This biographical article is written like a résumé. (September 2015)
Curl was born in New York City and grew up in Manhattan and rural New Jersey. His family was working class, a mixture of Irish-Catholic, English-Protestant, and Romanian-Austrian Jew. He attended CCNY, with a semester at the Sorbonne, and earned a bachelor's degree in Comparative Literature. He has lived in Berkeley, California since 1971 with his wife Jill, a librarian, and has worked as a professional woodworker at Heartwood Cooperative Woodshop since 1974. Involved in the cooperative movement in the Bay Area since the early 1970s, he was a founding member of the InterCollective and an editor of the Collective Directory (1981–85). He is longtime chairman of West Berkeley Artisans and Industrial Companies (WEBAIC), promoting art and industrial zoning, has served as a Berkeley planning commissioner, and is a founding member of the Indigenous Peoples' Day Committee, which organizes the annual Berkeley Pow Wow. He is a longtime board member of PEN Oakland and PEN Center USA.
His best known book is probably his history of the cooperative and communalist movements, For All The People: Uncovering the Hidden History of Cooperation, Cooperative Movements, and Communalism in America (PM Press, 2009), which historian Howard Zinn described as "inspiring." Memories of Drop City (2007) is his memoir of the 1960s communal movement and the first "hippie" commune, in Colorado, where he lived between 1966–69, which Ishmael Reed called "highly crafted and brilliant," and Al Young described as "compelling." His play The Trial of Christopher Columbus was produced by the PEN Oakland Writers Theater in Berkeley (2009).
He is author of seven books of poetry, including Scorched Birth (2004), which former San Francisco poet laureate Jack Hirschman called "a book of wonders." His poetry books include Columbus in the Bay of Pigs (1991); Decade (1987); and Tidal News (1982); and has published poems in numerous magazines and anthologies, including Words Upon the Waters, Oakland Out Loud, Blake Times, Left Curve, Central Park, Poetry USA, Anthology of East Bay Poets, Poetry Flash, and Pulse of the People. He was a member of the San Francisco Cloud House circle of poets in the 1980s. In 1975 his series of 22 Wall Poems in spray paint and broadsides were published in Insurrection/Resurrection. He was co-host of Poetry for the People radio show on KPOO San Francisco, 1979-1980. He edited Red Coral, a web zine, between 1999 and 2003. He represented the USA at the World Poetry Festival in Caracas, Venezuela, in 2010. Poet Mary Rudge called him "a Master Poet who uses language in a remarkable, innovative way, he gives us information on contradictions in the evolving state of human consciousness." An anthology of his poetry translated into Spanish by Rei Berroa was scheduled to be published by Editorial el Perro y la Rana (Caracas) in 2011.
His study of American Indian languages, beginning with Navajo at the Tohajiilee Indian Reservation in New Mexico, led to his translations in Ancient American Poets (2005) of three poets of ancient Indigenous America: Flower Songs by Nezahualcoyotl (Nahuatl–Aztec), Songs of Dzitbalche by Ah Bam (Yucatec Maya), and The Sacred Hymns of the Situa by Pachacuti (Quechua–Inca), along with biographies of the poets. Some of these translations are featured on the web site of FAMSI (Foundation for the Advancement of Meso-American Studies, Inc.), which is scheduled to merge into the Los Angeles County Museum of Art (LACMA) web site. His transcriptions of Pachacuti poems form the libretto for classical composer Tania León's Ancient (2009).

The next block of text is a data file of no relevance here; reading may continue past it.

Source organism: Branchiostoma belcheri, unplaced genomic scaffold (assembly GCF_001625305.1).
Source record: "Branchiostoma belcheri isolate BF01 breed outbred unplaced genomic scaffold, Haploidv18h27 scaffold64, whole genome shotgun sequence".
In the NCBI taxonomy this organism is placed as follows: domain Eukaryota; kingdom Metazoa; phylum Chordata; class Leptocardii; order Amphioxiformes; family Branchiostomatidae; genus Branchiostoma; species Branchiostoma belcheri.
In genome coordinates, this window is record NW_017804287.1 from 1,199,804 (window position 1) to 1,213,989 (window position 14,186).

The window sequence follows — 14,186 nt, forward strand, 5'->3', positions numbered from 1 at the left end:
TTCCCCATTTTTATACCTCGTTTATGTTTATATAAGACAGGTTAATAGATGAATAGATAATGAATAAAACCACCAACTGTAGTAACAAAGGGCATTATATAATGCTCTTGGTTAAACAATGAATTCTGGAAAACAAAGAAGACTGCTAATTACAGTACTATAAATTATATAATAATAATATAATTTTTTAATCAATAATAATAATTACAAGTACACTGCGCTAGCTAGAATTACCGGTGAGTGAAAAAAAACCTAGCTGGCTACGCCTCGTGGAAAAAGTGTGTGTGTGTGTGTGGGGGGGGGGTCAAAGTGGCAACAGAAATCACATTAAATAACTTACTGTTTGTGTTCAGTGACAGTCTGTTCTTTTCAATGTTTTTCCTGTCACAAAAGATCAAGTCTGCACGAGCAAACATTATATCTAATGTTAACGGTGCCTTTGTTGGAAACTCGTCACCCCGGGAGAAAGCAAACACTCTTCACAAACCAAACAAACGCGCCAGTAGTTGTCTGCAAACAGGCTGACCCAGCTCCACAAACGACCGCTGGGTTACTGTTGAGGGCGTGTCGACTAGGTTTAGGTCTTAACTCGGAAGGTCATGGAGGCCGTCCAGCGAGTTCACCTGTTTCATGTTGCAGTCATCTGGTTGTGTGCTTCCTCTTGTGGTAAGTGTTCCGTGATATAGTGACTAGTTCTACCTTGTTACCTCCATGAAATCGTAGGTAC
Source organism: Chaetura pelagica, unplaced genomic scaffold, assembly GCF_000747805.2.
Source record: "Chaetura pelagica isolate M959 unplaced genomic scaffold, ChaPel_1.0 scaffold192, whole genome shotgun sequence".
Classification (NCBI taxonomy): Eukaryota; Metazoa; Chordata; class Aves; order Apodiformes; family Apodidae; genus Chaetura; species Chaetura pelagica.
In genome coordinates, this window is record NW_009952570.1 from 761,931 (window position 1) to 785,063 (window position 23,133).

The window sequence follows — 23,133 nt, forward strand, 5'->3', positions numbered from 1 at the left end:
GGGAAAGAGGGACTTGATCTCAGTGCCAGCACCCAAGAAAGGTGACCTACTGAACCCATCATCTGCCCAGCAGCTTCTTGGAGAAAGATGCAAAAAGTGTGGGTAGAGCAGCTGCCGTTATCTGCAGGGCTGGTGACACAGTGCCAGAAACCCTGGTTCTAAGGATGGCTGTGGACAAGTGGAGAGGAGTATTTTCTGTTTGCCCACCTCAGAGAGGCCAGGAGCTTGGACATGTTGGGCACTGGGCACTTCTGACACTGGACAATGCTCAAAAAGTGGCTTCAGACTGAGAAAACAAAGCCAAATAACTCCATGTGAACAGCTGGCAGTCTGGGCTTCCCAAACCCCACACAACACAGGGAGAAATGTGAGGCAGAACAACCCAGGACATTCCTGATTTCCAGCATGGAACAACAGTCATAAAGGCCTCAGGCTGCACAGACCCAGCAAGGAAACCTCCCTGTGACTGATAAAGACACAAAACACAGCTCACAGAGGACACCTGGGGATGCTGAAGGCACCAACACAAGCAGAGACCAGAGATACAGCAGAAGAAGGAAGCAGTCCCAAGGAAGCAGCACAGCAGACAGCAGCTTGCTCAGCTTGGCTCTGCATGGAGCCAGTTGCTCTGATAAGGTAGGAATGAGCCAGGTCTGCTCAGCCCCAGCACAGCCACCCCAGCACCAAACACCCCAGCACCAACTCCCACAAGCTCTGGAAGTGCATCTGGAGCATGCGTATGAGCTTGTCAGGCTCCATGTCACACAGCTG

A second expanded edition of For All The People, with a new foreword by Ishmael Reed, was published by PM Press in 2012. Curl's collected poems, Revolutionary Alchemy, with a foreword by San Francisco poet laureate Jack Hirschman, came out that same year. Hirschman wrote: "The importance of this book and John Curl in the pantheon of revolutionary poets… Revolutionary Alchemy is a book of major importance. John Curl has earned a place—with this book of poems—among the foremost revolutionary American poets since the end of WW2."
- For All The People: Uncovering the Hidden History of Cooperation, Cooperative Movements, and Communalism in America (2009, 2012)
- History of Collectivity in the San Francisco Bay Area (1982)
- History of Work Cooperation in America (1980)
- Memories of Drop City: The First Hippie Commune and the Summer of Love (2007)
- Ancient American Poets (2005)
- Revolutionary Alchemy (2012)
- Scorched Birth (2004),
- Columbus in the Bay of Pigs (1991)
- Decade: the 1990s (1987)
- Tidal News (1982)
- Cosmic Athletics (1980)
- Ride the Wind (1979)
- Spring Ritual (1978)
- Insurrection/Resurrection (1975)
- Commu 1 (1971)
- Change/Tears (1967)
- The Columbus Invasion (1991)
- The Heights of Hungry Coyote (1990)
- Wall Poems (YouTube 2012)
- Nezahualcoyotl, Poet of Ancient Mexico (YouTube 2012)
- Songs of Dzitbalché by Ah Bam (YouTube 2012)
|Wikimedia Commons has media related to John Curl.|
- Official website
- Z net interview
- Living In The U.X.A.: The Self-Help Movement in California in the Great Depression by John Curl, East Bay Express, 1983 (in Countercurrents & also same article with more pics on red-coral.net)
- Passion for Community Revealed in Curl’s History of Co-ops, 2009 interview in Berkeley Daily Planet
- Lessons for Building a Co-operative Movement, an Interview with John Curl: Grassroots Economic Organizing
- Video interview with Jai Jai Noire
- Interview with Professor Richard P. Wolff